Funding: EPSRC, £60k, 2002-2005
Investigator: Professor C J Taylor (PI)
EPSRC Final Report Assessment
Overall Assessment: Tending to Outstanding
Cost Effectiveness: Outstanding
Research Quality: Tending to Internationally Leading
Although nonlinear systems occur extensively in the field of dynamic analysis, their control presents the designer with a difficult challenge. The construction industry, for example, currently deploys a large range of heavy machinery including cranes, excavators and piling rigs. Here, semi-automatic functions are starting to be adopted as a means of improving efficiency, quality and safety. However, the behaviour of hydraulically driven manipulators is dominated by the highly nonlinear, lightly damped dynamics of the actuators. The problem is generally made more difficult by a range of factors that include highly varying loads, speeds, geometries and disturbances, such as the soil-tool interface. As a result, conventional linear control algorithms can yield rather erratic movements, unless a relatively slow control action is employed.
To help address such problems, this project has utilised a ‘non-minimal state variable feedback’ approach to control system design. Using this generic framework, a comparative evaluation of several well known linear and nonlinear methods has been completed. These include controllers based on linearization about an operating point; scheduled control; adaptive control; and exact linearization by feedback; together with a recently suggested method based on the identification of State Dependent Parameter (SDP) models. In the latter case, the nonlinear system is modelled using a quasi-linear structure in which the parameters vary as functions of the state variables. The linear-like, affine structure of the SDP model means that, at each sampling instant, it can be considered as a ‘frozen’ linear system. This formulation is then used to design a Proportional-Integral-Plus (PIP) control law using linear system design strategies such as pole assignment or suboptimal linear quadratic design. This yields SDP-based control systems in which the state feedback gains are themselves state dependent.
One practical outcome of the research is the development of a fully operational, SDP-based control system for the automation of a vibro-lance used for ground improvement on a construction site. Here, a vibrating probe is lowered into the ground and penetrates downwards by means of a two arm commercial hydraulic excavator, compacting the surrounding soil. Field tests with an industrial partner, Bachy Soletanche Ltd., have demonstrated the practical utility of the system at construction sites in Leeds and Liverpool. These results show that the new approach increases the speed of operation by a factor of three in comparison to manual control, whilst also yielding improved accuracy over linear design and, therefore, a potential increase in tool life. In fact, a key benefit of such automation is the potential to eliminate verticality errors that had previously lead to probe repair costs of over £8000 on each occasion.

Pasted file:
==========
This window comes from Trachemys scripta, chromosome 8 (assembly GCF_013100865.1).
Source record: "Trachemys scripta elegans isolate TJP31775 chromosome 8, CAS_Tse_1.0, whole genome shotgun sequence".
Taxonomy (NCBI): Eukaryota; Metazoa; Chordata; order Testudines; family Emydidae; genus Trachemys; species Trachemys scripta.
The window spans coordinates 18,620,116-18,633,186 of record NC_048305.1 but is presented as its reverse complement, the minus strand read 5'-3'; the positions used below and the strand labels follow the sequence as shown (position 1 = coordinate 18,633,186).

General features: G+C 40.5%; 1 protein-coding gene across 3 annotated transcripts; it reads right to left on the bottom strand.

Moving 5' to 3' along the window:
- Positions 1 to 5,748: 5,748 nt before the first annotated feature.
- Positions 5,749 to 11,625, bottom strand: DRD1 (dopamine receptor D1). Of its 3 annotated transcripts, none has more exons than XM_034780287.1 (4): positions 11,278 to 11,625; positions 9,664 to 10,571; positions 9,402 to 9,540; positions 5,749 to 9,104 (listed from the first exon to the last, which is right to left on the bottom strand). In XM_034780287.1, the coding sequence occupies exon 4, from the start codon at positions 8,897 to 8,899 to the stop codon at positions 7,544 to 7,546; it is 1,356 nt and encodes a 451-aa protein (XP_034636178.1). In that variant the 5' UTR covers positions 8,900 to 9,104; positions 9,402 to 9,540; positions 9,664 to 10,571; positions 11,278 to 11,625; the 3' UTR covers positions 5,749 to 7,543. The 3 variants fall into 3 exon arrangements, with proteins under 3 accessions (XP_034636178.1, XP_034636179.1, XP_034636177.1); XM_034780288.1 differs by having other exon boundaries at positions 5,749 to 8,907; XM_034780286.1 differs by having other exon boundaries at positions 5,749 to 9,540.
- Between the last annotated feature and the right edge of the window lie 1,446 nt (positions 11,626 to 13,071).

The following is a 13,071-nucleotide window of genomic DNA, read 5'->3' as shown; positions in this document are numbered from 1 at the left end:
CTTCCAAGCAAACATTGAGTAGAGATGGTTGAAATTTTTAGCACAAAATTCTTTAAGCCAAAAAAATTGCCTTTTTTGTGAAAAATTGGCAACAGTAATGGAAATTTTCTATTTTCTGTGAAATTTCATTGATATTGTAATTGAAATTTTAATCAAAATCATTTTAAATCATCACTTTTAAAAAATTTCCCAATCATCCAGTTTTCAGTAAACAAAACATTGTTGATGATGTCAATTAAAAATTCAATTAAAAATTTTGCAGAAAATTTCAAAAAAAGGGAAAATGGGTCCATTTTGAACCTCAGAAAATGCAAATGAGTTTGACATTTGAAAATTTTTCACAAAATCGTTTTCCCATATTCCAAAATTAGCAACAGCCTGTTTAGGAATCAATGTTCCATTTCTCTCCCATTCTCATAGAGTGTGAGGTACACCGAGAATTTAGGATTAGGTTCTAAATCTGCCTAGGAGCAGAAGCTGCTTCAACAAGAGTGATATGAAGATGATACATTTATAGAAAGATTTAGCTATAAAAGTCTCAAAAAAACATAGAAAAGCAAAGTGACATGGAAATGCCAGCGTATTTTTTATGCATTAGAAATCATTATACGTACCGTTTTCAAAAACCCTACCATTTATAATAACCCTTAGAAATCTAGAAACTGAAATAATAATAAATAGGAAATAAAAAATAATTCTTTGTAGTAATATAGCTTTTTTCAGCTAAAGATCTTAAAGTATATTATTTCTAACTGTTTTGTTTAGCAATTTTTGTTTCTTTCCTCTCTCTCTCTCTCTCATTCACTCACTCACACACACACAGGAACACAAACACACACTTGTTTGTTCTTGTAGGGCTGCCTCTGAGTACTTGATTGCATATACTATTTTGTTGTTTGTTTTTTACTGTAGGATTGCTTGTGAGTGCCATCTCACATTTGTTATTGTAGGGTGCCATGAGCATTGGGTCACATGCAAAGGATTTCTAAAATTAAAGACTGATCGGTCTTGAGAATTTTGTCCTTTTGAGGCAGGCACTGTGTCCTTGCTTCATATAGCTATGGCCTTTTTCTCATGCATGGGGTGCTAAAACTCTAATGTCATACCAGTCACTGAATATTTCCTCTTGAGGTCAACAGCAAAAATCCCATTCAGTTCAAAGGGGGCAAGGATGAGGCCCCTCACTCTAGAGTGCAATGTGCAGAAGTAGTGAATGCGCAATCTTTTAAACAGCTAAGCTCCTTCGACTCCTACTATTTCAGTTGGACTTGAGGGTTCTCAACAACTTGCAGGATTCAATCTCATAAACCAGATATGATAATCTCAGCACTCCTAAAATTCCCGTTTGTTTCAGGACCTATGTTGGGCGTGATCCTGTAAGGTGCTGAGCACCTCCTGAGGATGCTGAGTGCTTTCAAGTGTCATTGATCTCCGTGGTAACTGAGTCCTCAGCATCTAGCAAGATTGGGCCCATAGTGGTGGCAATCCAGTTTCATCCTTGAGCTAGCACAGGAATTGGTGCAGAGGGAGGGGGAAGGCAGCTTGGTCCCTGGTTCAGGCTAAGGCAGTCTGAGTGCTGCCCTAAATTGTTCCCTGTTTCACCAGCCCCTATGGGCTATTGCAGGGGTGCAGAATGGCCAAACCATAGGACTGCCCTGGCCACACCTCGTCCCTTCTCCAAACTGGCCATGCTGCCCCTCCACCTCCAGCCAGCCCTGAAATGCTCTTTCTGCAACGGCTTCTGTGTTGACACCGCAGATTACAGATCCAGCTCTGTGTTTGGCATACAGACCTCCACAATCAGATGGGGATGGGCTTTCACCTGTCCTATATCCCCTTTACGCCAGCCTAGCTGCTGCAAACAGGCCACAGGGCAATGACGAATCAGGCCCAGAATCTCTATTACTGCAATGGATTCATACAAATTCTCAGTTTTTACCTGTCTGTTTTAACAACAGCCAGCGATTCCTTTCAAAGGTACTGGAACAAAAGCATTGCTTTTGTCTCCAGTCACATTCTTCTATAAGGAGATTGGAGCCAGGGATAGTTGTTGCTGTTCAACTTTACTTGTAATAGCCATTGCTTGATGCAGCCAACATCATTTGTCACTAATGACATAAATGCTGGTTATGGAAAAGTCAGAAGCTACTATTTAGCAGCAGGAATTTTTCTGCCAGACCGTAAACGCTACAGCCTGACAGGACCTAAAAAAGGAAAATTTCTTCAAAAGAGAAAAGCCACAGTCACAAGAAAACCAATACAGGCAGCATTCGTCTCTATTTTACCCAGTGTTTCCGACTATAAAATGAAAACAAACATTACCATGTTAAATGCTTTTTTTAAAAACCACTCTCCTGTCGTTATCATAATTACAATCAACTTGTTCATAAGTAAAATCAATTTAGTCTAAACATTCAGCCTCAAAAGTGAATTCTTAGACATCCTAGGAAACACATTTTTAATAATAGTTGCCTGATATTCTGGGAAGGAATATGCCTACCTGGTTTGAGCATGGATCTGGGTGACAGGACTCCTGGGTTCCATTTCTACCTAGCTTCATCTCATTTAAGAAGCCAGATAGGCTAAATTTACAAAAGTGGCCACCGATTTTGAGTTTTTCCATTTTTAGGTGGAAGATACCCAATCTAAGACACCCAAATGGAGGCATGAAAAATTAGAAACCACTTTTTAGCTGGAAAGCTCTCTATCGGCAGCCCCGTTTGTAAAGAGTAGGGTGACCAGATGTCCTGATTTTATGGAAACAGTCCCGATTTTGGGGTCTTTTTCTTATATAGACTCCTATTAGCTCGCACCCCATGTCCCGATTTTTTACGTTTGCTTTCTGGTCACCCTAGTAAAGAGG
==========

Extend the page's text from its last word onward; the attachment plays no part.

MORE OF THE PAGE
Further practical demonstrators developed during the project include an automatic trench digging system, based on both the Lancaster University Computerised Intelligent Excavator (LUCIE, as shown in the photograph above) and its 1/5th scale laboratory representation; and the regulation of ventilation rate and temperature in environmental test chambers, representing sections of a livestock building or glasshouse, at both Lancaster University and Katholieke Universiteit Leuven. In the latter case, extrapolating the reduced operating cost of the new ventilation rate controller developed, to the total production costs per housed animal, could yield significant savings. Finally, PIP methods have been successfully applied to additional demonstrators developed by one of the project partners, ALSTOM Power Technology Centre, including their multivariable nonlinear gasifier model (Benchmark Challenge II).
Implementation results for these and other applications suggest that, in cases with a high degree of nonlinearity, the novel SDP-based methods typically yield the most robust and accurate control. Indeed, one key methodological advance of the project has been the theoretical development and subsequent exploitation of such control systems. Here, the closed-loop stability and controllability properties have been investigated and established for selected model structures. For example, the research shows that the response of the nonlinear controller derived from a commonly encountered SDP model type with pure time delays, exactly equals the ‘designed-for’ response, such as the dead-beat solution, assuming only that the linear controllability conditions are satisfied at each sample. Further to these results, the project has also developed related PIP methods for the control of nonlinear systems with hard constraints on the input and output signals of the controlled process. The approach utilizes a model-predictive control framework, in which the control signal is optimized in real-time in order to achieve optimality, subject to plant operational constraints.
Another practical outcome of the project has been the completion and subsequent Internet release of the Matlab-based Captain Toolbox for Time Series Analysis and Forecasting, together with the preparation of an associated handbook. The updated toolbox includes all the latest algorithms for SDP model identification and estimation, necessary for subsequent control system design.
Research council funding of this project was primarily based on the support of one PhD studentship. In this regard, Matthew Stables successfully defended his thesis in April 2006, having already taken up a post-doctoral research position in the Department following completion of his PhD studies.